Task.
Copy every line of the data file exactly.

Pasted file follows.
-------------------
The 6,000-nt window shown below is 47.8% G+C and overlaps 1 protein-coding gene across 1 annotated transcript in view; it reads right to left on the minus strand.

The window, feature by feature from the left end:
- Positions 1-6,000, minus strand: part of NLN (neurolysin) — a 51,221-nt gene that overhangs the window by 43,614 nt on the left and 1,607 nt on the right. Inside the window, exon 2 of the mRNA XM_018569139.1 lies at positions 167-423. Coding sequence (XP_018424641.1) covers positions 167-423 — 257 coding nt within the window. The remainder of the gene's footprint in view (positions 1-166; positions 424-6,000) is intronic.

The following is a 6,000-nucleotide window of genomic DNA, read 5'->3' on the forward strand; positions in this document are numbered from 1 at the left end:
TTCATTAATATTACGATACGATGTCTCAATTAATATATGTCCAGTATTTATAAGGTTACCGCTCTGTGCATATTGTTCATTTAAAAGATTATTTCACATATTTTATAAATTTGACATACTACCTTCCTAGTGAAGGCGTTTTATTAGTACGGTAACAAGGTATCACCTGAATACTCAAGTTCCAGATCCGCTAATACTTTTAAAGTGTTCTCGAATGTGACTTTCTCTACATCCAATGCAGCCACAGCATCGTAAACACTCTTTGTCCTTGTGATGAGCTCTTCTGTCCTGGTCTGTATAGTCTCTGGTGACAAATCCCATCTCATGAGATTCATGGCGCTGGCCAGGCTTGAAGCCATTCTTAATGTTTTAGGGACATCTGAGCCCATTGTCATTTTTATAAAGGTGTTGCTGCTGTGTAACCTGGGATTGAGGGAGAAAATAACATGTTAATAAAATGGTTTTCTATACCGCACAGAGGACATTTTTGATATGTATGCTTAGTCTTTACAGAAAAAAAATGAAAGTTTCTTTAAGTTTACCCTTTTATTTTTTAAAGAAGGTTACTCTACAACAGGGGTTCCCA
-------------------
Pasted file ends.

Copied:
The 6,000-nt window shown below is 47.8% G+C and overlaps 1 protein-coding gene across 1 annotated transcript in view; it reads right to left on the minus strand.

The window, feature by feature from the left end:
- Positions 1-6,000, minus strand: part of NLN (neurolysin) — a 51,221-nt gene that overhangs the window by 43,614 nt on the left and 1,607 nt on the right. Inside the window, exon 2 of the mRNA XM_018569139.1 lies at positions 167-423. Coding sequence (XP_018424641.1) covers positions 167-423 — 257 coding nt within the window. The remainder of the gene's footprint in view (positions 1-166; positions 424-6,000) is intronic.

The following is a 6,000-nucleotide window of genomic DNA, read 5'->3' on the forward strand; positions in this document are numbered from 1 at the left end:
TTCATTAATATTACGATACGATGTCTCAATTAATATATGTCCAGTATTTATAAGGTTACCGCTCTGTGCATATTGTTCATTTAAAAGATTATTTCACATATTTTATAAATTTGACATACTACCTTCCTAGTGAAGGCGTTTTATTAGTACGGTAACAAGGTATCACCTGAATACTCAAGTTCCAGATCCGCTAATACTTTTAAAGTGTTCTCGAATGTGACTTTCTCTACATCCAATGCAGCCACAGCATCGTAAACACTCTTTGTCCTTGTGATGAGCTCTTCTGTCCTGGTCTGTATAGTCTCTGGTGACAAATCCCATCTCATGAGATTCATGGCGCTGGCCAGGCTTGAAGCCATTCTTAATGTTTTAGGGACATCTGAGCCCATTGTCATTTTTATAAAGGTGTTGCTGCTGTGTAACCTGGGATTGAGGGAGAAAATAACATGTTAATAAAATGGTTTTCTATACCGCACAGAGGACATTTTTGATATGTATGCTTAGTCTTTACAGAAAAAAAATGAAAGTTTCTTTAAGTTTACCCTTTTATTTTTTAAAGAAGGTTACTCTACAACAGGGGTTCCCA